The article underscored the importance of the text book: “That children’s text book advocated eugenic, and said of supposedly inferior people, ‘If such people were lower animals, we would probably kill them off to prevent them from spreading.” Such was the mindset of many of the European American Oklahomans in the early 1920s according to the article. However, in another article in the Oklahoman (5/6/2016) ‘These were everywhere,’ tells of the many Klan klaverns in Oklahoma before and during the 1940s. This article tells some of the Klan’s activities as in the following reference: “A story in the Nov. 21, 1920, edition of The Daily Oklahoman describes Klansmen terrorizing residents in Guthrie, threatening farmers, business owners and residents in the city’s black quarter with death.” Also it included: “According to the story, the Klan forbid cotton growers from paying pickers more than $1.25 per hundred pounds picked, and blacks were threatened with death and burning if they asked for a higher wage.”

The Klan article showed a map of Klan chapters in Oklahoma in the early 1940—it was home to 102 chapters. The article concluded with the findings that “The Southern Poverty Law Center recognized 10 Klan-affiliated groups last year in Oklahoma.” Although laws have changed over the years, many attitudes and minds still embrace the once normal bigoted psyche. The lingering hate and fear of African Americans in some Oklahomans might easily be assumed from the fact that all seventy-seven counties voted against Barack Obama two times—2008 and 2012. Obama was not liked by many European Americans before he had a chance to assume his office; the reason given for his unpopularity was not his skin color but his political party.

We can certainly applaud the efforts of the University Tulsa to remove symbolic references to our biased past and support them in their actions. We can also applaud the efforts of the Oklahoman’s article discussing the removal of John Roger’s name from TU’s law college and shedding some light on why the removal is important. One of the most challenging aspects of American society today is to understand that because the normal mindset of European Americans is biased towards African Americans and other people of color, “basic morality and common sense” must be redefined without the bias. For us to assume that ethnic bigotry simply fades away into the woodwork over time would be wrong; removing it takes great effort mainly because many people do not realize they are biased.

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Paul R. Lehman, Articles on race in the new Oklahoma Humanities Council magazine miss the boat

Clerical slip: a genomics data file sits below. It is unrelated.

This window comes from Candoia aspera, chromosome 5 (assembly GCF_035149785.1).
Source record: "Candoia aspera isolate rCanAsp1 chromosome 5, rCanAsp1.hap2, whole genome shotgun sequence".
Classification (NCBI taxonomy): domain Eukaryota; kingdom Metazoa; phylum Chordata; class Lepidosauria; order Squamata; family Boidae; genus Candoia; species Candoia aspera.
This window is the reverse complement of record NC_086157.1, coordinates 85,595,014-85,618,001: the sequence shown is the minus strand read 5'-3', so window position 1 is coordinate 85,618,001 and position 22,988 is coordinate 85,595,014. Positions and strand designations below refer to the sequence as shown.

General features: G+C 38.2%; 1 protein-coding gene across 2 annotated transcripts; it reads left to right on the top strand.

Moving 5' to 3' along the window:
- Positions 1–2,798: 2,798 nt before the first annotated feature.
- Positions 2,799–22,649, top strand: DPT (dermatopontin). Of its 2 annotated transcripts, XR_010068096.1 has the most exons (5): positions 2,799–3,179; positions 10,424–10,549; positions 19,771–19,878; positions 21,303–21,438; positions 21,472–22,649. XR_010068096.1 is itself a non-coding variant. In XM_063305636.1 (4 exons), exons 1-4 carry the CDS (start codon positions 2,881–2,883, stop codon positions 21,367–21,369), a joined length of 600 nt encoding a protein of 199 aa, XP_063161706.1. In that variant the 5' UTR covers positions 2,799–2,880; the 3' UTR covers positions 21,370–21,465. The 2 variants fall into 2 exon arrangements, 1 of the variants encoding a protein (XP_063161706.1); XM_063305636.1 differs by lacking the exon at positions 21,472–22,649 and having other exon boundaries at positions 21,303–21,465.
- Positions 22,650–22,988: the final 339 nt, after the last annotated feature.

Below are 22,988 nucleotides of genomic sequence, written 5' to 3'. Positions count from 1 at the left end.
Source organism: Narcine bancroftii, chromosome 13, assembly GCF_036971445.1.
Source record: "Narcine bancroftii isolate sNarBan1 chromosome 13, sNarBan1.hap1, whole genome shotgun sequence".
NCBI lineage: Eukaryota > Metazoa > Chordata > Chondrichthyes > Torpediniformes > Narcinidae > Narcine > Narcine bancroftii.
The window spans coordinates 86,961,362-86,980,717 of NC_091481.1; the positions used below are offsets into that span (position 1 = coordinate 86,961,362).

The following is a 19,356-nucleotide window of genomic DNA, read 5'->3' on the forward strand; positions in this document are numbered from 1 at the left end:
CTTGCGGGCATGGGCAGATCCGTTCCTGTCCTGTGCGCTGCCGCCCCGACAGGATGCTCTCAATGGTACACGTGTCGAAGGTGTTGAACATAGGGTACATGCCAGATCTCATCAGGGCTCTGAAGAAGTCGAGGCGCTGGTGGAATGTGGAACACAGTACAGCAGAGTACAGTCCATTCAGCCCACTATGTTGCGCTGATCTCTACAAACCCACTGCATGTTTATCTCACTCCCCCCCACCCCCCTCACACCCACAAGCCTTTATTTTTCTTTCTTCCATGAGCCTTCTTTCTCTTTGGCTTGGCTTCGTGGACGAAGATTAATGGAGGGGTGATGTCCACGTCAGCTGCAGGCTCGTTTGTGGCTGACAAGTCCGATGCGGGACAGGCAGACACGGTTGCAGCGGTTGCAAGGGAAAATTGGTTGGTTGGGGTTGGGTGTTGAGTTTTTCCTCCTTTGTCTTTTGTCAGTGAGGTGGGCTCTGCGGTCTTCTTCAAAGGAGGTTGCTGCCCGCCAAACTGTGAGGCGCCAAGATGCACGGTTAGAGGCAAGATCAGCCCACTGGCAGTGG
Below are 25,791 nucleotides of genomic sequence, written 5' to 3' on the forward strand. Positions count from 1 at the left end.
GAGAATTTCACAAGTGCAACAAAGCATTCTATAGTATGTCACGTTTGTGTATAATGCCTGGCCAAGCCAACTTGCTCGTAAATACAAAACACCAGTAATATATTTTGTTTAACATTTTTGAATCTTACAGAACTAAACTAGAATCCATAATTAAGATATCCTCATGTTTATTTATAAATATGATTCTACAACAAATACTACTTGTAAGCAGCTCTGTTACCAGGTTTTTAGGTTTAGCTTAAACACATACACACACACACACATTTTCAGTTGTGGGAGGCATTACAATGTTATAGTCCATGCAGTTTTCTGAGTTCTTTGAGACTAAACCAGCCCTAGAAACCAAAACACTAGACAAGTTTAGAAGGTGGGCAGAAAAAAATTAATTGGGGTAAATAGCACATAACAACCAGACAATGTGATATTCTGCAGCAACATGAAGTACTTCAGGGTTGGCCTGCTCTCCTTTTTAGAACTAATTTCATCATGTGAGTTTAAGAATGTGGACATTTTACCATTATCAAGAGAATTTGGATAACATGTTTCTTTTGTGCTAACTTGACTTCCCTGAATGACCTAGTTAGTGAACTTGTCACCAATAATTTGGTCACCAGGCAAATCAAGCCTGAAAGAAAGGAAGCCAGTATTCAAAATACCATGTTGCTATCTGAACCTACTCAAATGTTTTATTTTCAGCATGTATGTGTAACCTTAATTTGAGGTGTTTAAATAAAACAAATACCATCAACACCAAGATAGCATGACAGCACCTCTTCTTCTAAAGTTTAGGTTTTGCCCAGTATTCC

May 6, 2012 at 5:13 pm | Posted in American Racism, blacks, Disrespect, equality, Ethnicity in America, fairness, justice, Killings in Tulsa, Media and Race, OHC, Prejudice, public education, Race in America, Tulsa Riot 1921, whites | 2 Comments
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The Oklahoma Humanities Council has just published a Summer 2012 edition of its magazine, “Oklahoma Humanities.” The focus of this edition is Reconciliation: Looking Back, Pushing Forward Conversations on Race.” The publication is very handsome with excellent graphics and a number of articles with a focus on race. The only problem with this focus on race is that it does not move the discussion one iota towards a so-called reconciliation for a number of reasons: no mention of what is being reconciled, why it is being reconciled, and what it will look like.

One of the problems generally associated with any discussion of race in America is that it lacks a clear definition. What people usually discuss are the results or repercussions of social injustices committed against African Americans with race as the primary object. To make matters more confusing, the history of slavery in America is also factored into the discussion. So, when a discussion of race takes place no one knows for certain what is being discussed. For example, one of the articles in the OHC magazine is entitled “A ‘healing journey’ to confront the issues of race and prejudice.” The article includes some excellent pictures of remnants of buildings in Africa associated with early 1500’s to the middle 1800’s African slave trade. This article could have been written in 1960 for the information it provides relative to the title. The ‘journey” belongs to the writers of the article and provides little information for the readers to build on as for as a reconciliation is concerned. The article talks about slavery and racism as a legacy in America.